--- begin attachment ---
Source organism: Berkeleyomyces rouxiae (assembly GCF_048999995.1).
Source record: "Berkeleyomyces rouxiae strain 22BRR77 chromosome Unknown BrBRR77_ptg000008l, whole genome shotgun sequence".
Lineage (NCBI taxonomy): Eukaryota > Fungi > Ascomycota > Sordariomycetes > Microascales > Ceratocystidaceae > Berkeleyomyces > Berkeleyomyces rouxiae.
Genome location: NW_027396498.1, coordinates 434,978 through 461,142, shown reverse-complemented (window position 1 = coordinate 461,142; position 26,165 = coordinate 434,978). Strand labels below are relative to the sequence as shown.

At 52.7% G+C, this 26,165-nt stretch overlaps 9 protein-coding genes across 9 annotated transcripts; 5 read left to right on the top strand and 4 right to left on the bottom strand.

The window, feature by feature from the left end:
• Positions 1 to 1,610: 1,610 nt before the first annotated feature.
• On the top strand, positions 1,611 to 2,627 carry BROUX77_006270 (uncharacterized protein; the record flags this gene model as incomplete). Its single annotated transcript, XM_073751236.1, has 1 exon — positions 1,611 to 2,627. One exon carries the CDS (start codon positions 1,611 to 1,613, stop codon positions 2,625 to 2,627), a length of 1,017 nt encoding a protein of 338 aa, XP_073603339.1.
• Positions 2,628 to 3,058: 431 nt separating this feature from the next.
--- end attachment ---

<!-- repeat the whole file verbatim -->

Source organism: Berkeleyomyces rouxiae (assembly GCF_048999995.1).
Source record: "Berkeleyomyces rouxiae strain 22BRR77 chromosome Unknown BrBRR77_ptg000008l, whole genome shotgun sequence".
Lineage (NCBI taxonomy): Eukaryota > Fungi > Ascomycota > Sordariomycetes > Microascales > Ceratocystidaceae > Berkeleyomyces > Berkeleyomyces rouxiae.
Genome location: NW_027396498.1, coordinates 434,978 through 461,142, shown reverse-complemented (window position 1 = coordinate 461,142; position 26,165 = coordinate 434,978). Strand labels below are relative to the sequence as shown.

At 52.7% G+C, this 26,165-nt stretch overlaps 9 protein-coding genes across 9 annotated transcripts; 5 read left to right on the top strand and 4 right to left on the bottom strand.

The window, feature by feature from the left end:
• Positions 1 to 1,610: 1,610 nt before the first annotated feature.
• On the top strand, positions 1,611 to 2,627 carry BROUX77_006270 (uncharacterized protein; the record flags this gene model as incomplete). Its single annotated transcript, XM_073751236.1, has 1 exon — positions 1,611 to 2,627. One exon carries the CDS (start codon positions 1,611 to 1,613, stop codon positions 2,625 to 2,627), a length of 1,017 nt encoding a protein of 338 aa, XP_073603339.1.
• Positions 2,628 to 3,058: 431 nt separating this feature from the next.